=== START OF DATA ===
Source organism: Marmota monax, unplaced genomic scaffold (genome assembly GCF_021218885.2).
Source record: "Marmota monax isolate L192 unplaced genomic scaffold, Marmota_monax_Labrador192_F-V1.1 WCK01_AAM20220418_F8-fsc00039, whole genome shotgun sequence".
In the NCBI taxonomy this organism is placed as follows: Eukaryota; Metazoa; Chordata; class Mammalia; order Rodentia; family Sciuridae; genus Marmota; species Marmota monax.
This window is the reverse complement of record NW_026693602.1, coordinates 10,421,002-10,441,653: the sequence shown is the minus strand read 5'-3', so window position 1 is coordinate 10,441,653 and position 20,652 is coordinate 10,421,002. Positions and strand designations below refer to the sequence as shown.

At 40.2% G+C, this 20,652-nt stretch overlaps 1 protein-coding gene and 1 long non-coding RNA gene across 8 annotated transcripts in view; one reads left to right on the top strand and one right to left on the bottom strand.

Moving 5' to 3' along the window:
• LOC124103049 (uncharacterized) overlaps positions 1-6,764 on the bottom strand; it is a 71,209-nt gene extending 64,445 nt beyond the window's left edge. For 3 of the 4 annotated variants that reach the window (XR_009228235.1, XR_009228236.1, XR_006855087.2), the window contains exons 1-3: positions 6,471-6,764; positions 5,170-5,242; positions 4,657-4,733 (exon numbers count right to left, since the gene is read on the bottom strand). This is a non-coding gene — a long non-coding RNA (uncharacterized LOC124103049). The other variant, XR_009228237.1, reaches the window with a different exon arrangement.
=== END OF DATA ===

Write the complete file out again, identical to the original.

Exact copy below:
Source organism: Marmota monax, unplaced genomic scaffold (genome assembly GCF_021218885.2).
Source record: "Marmota monax isolate L192 unplaced genomic scaffold, Marmota_monax_Labrador192_F-V1.1 WCK01_AAM20220418_F8-fsc00039, whole genome shotgun sequence".
In the NCBI taxonomy this organism is placed as follows: Eukaryota; Metazoa; Chordata; class Mammalia; order Rodentia; family Sciuridae; genus Marmota; species Marmota monax.
This window is the reverse complement of record NW_026693602.1, coordinates 10,421,002-10,441,653: the sequence shown is the minus strand read 5'-3', so window position 1 is coordinate 10,441,653 and position 20,652 is coordinate 10,421,002. Positions and strand designations below refer to the sequence as shown.

At 40.2% G+C, this 20,652-nt stretch overlaps 1 protein-coding gene and 1 long non-coding RNA gene across 8 annotated transcripts in view; one reads left to right on the top strand and one right to left on the bottom strand.

Moving 5' to 3' along the window:
• LOC124103049 (uncharacterized) overlaps positions 1-6,764 on the bottom strand; it is a 71,209-nt gene extending 64,445 nt beyond the window's left edge. For 3 of the 4 annotated variants that reach the window (XR_009228235.1, XR_009228236.1, XR_006855087.2), the window contains exons 1-3: positions 6,471-6,764; positions 5,170-5,242; positions 4,657-4,733 (exon numbers count right to left, since the gene is read on the bottom strand). This is a non-coding gene — a long non-coding RNA (uncharacterized LOC124103049). The other variant, XR_009228237.1, reaches the window with a different exon arrangement.